The Rivers School
Fiona Power & Katie Buckhout - Beth Israel Deaconess Health Care
This summer, we were fortunate enough to spend two weeks interning at Beth Israel Deaconess HealthCare in Wayland with Dr. Deborah Riester. Dr. Riester is a physician and endocrinologist who specializes in Primary Care and Internal Medicine. Endocrinologists specialize in treating disorders of the endocrine system. Some examples are diabetes, thyroid disease, osteoporosis, and many other things. Our internship was a mix of remote days, telemedicine days, and days spent in the office.
On the remote days and the telemedicine days we would facetime with patients who were kind enough to let us learn about their cases. If we weren't on a facetime, Dr. Riester would give us terms or conditions to research. We would research something related to the patients we saw, which helped us better understand the patient’s conditions. When we were in the office we greeted and roomed patients, talked to the patients about their medical problems, and shadowed the doctors and nurses. Dr. Riester also has a shelf full of pamphlets and information about diabetes medicines. We went through all of the pamphlets and medicine cards and learned about medicines.
Dr. Riester’s patients had come in for appointments for a wide range of reasons, and we learned so much from every patient. Many of Dr. Riester’s patients are diabetics so we gained a lot of knowledge about diabetes. When treating patients with diabetes, Dr. Riester would order an HbA1c test, among other tests, to monitor blood sugar levels. The test helps Dr. Riester see how well the patients are managing their diabetes. The higher your A1C level is, the poorer your blood sugar control and the higher your risk of diabetes complications. A normal A1C level is below 5.7% and a level greater than 6.5% indicated diabetes. A reasonable A1C for type 2 diabetics is 7%-8%. After looking at the patient's A1C, Dr. Riester would adjust medications and talk about the patient’s lifestyle in order to help the patients have a reasonable A1C level. Dr. Riester also taught us about many different medicines the diabetics take which was very interesting to learn about.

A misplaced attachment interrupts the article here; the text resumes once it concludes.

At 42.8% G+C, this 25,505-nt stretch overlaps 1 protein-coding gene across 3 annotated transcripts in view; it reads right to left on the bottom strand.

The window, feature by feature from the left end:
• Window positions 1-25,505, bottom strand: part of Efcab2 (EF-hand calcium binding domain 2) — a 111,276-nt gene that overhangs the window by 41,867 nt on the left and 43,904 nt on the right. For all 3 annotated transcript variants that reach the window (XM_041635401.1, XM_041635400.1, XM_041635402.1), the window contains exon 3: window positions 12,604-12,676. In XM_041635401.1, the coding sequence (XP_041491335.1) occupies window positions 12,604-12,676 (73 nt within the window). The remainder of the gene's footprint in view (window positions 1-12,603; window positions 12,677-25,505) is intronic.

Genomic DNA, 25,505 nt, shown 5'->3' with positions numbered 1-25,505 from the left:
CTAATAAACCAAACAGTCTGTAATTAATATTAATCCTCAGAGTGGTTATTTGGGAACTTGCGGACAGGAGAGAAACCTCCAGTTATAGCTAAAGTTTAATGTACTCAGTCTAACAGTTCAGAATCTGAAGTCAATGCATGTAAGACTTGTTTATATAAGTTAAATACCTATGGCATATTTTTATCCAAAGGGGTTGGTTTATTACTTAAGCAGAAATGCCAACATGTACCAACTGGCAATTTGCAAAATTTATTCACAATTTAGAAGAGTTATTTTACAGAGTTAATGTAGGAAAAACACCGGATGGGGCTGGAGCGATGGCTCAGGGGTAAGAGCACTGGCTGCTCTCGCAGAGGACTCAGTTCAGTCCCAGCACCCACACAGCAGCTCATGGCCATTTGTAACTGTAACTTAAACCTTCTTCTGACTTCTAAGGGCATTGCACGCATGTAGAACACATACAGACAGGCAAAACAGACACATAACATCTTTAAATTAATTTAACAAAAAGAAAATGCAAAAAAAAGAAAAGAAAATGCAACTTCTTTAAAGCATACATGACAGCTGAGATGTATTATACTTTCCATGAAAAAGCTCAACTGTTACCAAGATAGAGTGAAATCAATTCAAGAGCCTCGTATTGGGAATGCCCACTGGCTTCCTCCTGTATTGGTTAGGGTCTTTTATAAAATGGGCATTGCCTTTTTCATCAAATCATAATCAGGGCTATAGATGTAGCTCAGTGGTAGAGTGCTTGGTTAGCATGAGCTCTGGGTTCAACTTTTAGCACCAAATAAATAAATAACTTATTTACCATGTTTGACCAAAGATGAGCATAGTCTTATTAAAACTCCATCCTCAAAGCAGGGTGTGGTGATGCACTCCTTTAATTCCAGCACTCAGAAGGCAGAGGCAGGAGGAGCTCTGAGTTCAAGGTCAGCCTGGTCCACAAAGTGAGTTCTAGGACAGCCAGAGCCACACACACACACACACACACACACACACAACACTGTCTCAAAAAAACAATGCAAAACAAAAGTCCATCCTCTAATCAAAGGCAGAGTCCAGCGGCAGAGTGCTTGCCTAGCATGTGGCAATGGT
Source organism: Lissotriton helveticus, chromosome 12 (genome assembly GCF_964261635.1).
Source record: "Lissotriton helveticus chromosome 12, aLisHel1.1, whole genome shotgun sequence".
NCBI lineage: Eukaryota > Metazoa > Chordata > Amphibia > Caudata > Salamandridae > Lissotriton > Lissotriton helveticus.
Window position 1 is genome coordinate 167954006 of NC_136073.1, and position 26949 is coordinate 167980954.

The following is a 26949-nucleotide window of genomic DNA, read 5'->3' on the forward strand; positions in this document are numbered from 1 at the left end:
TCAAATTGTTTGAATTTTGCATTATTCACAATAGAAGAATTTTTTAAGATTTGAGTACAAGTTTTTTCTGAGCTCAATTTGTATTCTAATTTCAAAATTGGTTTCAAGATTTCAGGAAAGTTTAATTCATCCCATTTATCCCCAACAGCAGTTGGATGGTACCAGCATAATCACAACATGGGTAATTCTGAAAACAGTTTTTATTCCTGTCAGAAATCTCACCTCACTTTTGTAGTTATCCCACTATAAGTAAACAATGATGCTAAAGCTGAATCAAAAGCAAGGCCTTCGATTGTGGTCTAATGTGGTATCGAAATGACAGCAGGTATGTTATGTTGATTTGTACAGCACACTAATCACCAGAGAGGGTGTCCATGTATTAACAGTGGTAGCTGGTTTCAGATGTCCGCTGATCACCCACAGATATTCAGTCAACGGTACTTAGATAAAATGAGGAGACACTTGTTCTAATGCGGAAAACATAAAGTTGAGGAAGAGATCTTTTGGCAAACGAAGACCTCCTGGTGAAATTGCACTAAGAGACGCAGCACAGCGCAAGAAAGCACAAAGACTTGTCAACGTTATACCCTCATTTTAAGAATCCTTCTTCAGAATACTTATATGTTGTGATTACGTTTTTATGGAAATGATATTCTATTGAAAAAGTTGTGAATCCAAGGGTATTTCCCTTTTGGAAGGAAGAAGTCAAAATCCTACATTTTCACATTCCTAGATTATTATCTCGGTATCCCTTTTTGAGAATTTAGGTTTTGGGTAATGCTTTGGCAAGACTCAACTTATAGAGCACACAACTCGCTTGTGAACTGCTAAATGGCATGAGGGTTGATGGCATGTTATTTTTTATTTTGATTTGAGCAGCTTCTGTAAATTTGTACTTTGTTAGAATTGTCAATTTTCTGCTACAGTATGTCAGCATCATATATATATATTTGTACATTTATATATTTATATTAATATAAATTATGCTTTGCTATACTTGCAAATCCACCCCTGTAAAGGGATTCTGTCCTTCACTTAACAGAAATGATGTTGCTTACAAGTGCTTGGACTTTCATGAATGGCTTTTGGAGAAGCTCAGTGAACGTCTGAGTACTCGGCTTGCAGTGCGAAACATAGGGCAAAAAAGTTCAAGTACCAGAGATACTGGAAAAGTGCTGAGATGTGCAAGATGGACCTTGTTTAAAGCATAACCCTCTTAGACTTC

We also completed a research project on diabetic patients while working with Dr. Riester. As diabetic patients are constantly trying to lower their HbA1C to live the healthiest lifestyle possible, we decided to look at patient records and see the effects the pandemic could have played in improving or worsening blood sugar levels. As can be seen in the pie chart below, A1C levels for two-thirds of the patients A1C levels increased which means that their blood has more sugar in it. We think that the pandemic increased A1C levels for multiple reasons. First, people were not testing them as much as before. Also, some people were not active during the pandemic, working from home, etc so they were not burning as many calories as usual. Also, peoples diets may have changed during the pandemic, leading to increased A1C’s.
We are so grateful to have been given the opportunity to work with Dr. Riester for two weeks this summer. We want to thank Mr. Schlenker, Dr. Riester, and all the staff and patients from Beth Israel Deaconess HealthCare in Wayland. We have had an amazing experience and learned more than we ever thought possible. This internship has taught us so much and deepened our interest in the field of medicine. We have loved learning about what a career in the medical field could look like for us and are forever grateful for that.